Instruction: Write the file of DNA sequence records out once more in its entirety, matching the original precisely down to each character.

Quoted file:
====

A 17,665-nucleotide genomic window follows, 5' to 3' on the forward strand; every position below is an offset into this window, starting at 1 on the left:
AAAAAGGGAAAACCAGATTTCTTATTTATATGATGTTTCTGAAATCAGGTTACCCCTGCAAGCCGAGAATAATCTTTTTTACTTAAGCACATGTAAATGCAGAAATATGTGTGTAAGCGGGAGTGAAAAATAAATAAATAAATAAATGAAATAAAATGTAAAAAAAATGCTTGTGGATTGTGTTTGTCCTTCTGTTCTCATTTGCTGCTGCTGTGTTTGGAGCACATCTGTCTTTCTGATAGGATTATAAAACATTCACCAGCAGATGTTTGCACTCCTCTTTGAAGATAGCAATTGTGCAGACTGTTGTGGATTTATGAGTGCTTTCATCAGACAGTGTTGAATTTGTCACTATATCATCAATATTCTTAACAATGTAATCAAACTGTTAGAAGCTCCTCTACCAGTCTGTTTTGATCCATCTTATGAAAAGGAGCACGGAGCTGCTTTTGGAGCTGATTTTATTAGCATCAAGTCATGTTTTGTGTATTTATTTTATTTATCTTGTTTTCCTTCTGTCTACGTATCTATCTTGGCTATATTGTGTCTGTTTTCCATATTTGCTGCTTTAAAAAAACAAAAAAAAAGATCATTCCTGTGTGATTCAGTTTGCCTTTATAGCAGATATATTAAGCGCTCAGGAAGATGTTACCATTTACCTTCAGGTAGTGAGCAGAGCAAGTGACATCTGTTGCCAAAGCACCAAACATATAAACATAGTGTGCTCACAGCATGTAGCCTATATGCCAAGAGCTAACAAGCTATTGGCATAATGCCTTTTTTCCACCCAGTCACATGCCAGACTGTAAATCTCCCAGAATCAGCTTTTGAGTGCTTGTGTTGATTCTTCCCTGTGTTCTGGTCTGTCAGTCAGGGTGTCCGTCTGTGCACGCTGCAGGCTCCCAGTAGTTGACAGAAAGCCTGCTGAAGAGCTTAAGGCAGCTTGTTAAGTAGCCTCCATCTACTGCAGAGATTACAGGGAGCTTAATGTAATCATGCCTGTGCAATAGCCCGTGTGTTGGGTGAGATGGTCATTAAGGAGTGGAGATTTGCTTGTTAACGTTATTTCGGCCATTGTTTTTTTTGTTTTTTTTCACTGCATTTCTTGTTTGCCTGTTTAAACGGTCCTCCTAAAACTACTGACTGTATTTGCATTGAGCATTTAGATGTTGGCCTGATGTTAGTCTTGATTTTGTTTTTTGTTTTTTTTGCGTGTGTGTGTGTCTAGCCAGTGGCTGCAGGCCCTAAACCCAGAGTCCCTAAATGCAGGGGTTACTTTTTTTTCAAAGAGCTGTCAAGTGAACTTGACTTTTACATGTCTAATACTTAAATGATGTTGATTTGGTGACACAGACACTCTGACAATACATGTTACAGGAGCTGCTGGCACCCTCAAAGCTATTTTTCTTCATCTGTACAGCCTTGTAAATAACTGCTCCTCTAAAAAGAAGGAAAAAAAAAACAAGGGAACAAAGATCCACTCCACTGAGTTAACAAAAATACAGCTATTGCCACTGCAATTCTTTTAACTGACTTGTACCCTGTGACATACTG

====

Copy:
A 17,665-nucleotide genomic window follows, 5' to 3' on the forward strand; every position below is an offset into this window, starting at 1 on the left:
AAAAAGGGAAAACCAGATTTCTTATTTATATGATGTTTCTGAAATCAGGTTACCCCTGCAAGCCGAGAATAATCTTTTTTACTTAAGCACATGTAAATGCAGAAATATGTGTGTAAGCGGGAGTGAAAAATAAATAAATAAATAAATGAAATAAAATGTAAAAAAAATGCTTGTGGATTGTGTTTGTCCTTCTGTTCTCATTTGCTGCTGCTGTGTTTGGAGCACATCTGTCTTTCTGATAGGATTATAAAACATTCACCAGCAGATGTTTGCACTCCTCTTTGAAGATAGCAATTGTGCAGACTGTTGTGGATTTATGAGTGCTTTCATCAGACAGTGTTGAATTTGTCACTATATCATCAATATTCTTAACAATGTAATCAAACTGTTAGAAGCTCCTCTACCAGTCTGTTTTGATCCATCTTATGAAAAGGAGCACGGAGCTGCTTTTGGAGCTGATTTTATTAGCATCAAGTCATGTTTTGTGTATTTATTTTATTTATCTTGTTTTCCTTCTGTCTACGTATCTATCTTGGCTATATTGTGTCTGTTTTCCATATTTGCTGCTTTAAAAAAACAAAAAAAAAGATCATTCCTGTGTGATTCAGTTTGCCTTTATAGCAGATATATTAAGCGCTCAGGAAGATGTTACCATTTACCTTCAGGTAGTGAGCAGAGCAAGTGACATCTGTTGCCAAAGCACCAAACATATAAACATAGTGTGCTCACAGCATGTAGCCTATATGCCAAGAGCTAACAAGCTATTGGCATAATGCCTTTTTTCCACCCAGTCACATGCCAGACTGTAAATCTCCCAGAATCAGCTTTTGAGTGCTTGTGTTGATTCTTCCCTGTGTTCTGGTCTGTCAGTCAGGGTGTCCGTCTGTGCACGCTGCAGGCTCCCAGTAGTTGACAGAAAGCCTGCTGAAGAGCTTAAGGCAGCTTGTTAAGTAGCCTCCATCTACTGCAGAGATTACAGGGAGCTTAATGTAATCATGCCTGTGCAATAGCCCGTGTGTTGGGTGAGATGGTCATTAAGGAGTGGAGATTTGCTTGTTAACGTTATTTCGGCCATTGTTTTTTTTGTTTTTTTTCACTGCATTTCTTGTTTGCCTGTTTAAACGGTCCTCCTAAAACTACTGACTGTATTTGCATTGAGCATTTAGATGTTGGCCTGATGTTAGTCTTGATTTTGTTTTTTGTTTTTTTTGCGTGTGTGTGTGTCTAGCCAGTGGCTGCAGGCCCTAAACCCAGAGTCCCTAAATGCAGGGGTTACTTTTTTTTCAAAGAGCTGTCAAGTGAACTTGACTTTTACATGTCTAATACTTAAATGATGTTGATTTGGTGACACAGACACTCTGACAATACATGTTACAGGAGCTGCTGGCACCCTCAAAGCTATTTTTCTTCATCTGTACAGCCTTGTAAATAACTGCTCCTCTAAAAAGAAGGAAAAAAAAAACAAGGGAACAAAGATCCACTCCACTGAGTTAACAAAAATACAGCTATTGCCACTGCAATTCTTTTAACTGACTTGTACCCTGTGACATACTG